In order to start snoozing keywords, users will first have to come across a post that includes the keyword they want to avoid, as there's no dedicated section to enter keywords into. Facebook has said that a "preemptive snooze option" is being looked into and could be added in the next few weeks.
For now, once a post is spotted users will find a new "Snooze keywords in this post" option in the ellipsis drop-down menu. From there, Facebook will generate a list of nouns gathered from the post that are available to snooze for one month. TechCrunch gave one example of how this might work for avoiding spoilers in the World Cup:
Tapping that reveals a list of nouns from the post you might want to nix, without common words like “the” in the way. So if you used the feature on a post that said “England won its World Cup game against Tunisia! Yes!”, the feature would pull out “World Cup”, “England”, and “Tunisia”. Select all that you want to snooze, and posts containing them will be hidden for a month. Currently, the feature only works on text, not images, and won’t suggest synonyms you might want to snooze as well.Ads won't be affected by snoozed keywords, so if you snooze something related to a movie the feature will only hide posts by friends and groups, but not ad posts encouraging Facebook users to visit the film's page or buy tickets.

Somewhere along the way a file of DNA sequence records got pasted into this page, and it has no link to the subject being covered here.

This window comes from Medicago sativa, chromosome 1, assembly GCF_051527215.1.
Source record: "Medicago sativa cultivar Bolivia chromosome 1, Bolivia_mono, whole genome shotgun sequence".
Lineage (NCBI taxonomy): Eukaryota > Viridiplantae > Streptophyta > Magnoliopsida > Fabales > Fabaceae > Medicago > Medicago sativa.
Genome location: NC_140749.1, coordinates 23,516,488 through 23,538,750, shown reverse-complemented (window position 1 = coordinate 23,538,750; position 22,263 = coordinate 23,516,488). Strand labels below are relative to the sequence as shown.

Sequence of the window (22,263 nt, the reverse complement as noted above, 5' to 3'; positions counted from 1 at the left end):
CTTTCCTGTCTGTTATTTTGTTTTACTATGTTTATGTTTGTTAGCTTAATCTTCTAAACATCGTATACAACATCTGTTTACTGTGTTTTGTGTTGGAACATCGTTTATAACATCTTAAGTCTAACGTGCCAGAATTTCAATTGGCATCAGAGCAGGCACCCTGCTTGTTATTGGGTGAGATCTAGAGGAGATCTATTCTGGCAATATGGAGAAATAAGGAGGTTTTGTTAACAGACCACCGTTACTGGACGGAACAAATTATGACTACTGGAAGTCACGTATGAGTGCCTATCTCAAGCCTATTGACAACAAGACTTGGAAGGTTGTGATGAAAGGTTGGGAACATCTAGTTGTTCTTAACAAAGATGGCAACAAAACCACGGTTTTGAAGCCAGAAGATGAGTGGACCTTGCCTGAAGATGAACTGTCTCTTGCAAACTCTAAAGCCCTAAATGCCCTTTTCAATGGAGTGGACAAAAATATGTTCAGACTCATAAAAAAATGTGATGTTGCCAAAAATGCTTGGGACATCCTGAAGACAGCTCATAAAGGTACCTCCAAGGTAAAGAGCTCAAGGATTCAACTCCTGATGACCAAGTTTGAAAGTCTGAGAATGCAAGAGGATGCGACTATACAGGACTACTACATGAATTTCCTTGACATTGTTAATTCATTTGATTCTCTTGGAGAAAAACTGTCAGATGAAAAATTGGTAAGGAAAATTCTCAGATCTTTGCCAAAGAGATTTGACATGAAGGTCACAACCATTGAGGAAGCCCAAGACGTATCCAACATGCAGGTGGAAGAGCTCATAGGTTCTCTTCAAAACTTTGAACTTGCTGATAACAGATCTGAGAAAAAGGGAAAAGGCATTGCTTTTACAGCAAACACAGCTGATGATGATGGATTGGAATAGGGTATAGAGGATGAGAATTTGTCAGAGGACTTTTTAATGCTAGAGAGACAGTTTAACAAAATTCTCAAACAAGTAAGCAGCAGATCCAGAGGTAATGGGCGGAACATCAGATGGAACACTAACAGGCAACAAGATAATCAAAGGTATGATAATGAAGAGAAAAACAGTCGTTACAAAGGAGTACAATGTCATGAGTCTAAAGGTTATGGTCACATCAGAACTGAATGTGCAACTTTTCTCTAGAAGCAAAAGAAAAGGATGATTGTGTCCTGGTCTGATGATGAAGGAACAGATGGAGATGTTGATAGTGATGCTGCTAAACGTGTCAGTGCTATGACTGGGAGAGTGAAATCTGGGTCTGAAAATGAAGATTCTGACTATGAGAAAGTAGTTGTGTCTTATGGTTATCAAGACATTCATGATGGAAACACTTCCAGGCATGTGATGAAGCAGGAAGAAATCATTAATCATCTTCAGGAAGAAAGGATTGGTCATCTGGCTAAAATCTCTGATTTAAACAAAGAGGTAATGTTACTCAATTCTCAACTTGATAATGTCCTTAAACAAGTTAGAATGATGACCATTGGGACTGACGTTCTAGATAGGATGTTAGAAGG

In regards to the 30-day limit, Facebook mentioned that it is open to expanding the snooze feature if it hears from people "that they want more or less time," but didn't confirm an unlimited ability to snooze keywords. In comparison, Twitter and many related third-party clients offer the ability for users to mute keywords, users, hashtags, and more for as long as they want.
For Facebook's keyword snooze feature, a "small percentage of users" will see the update today ahead of a wider rollout in the coming weeks.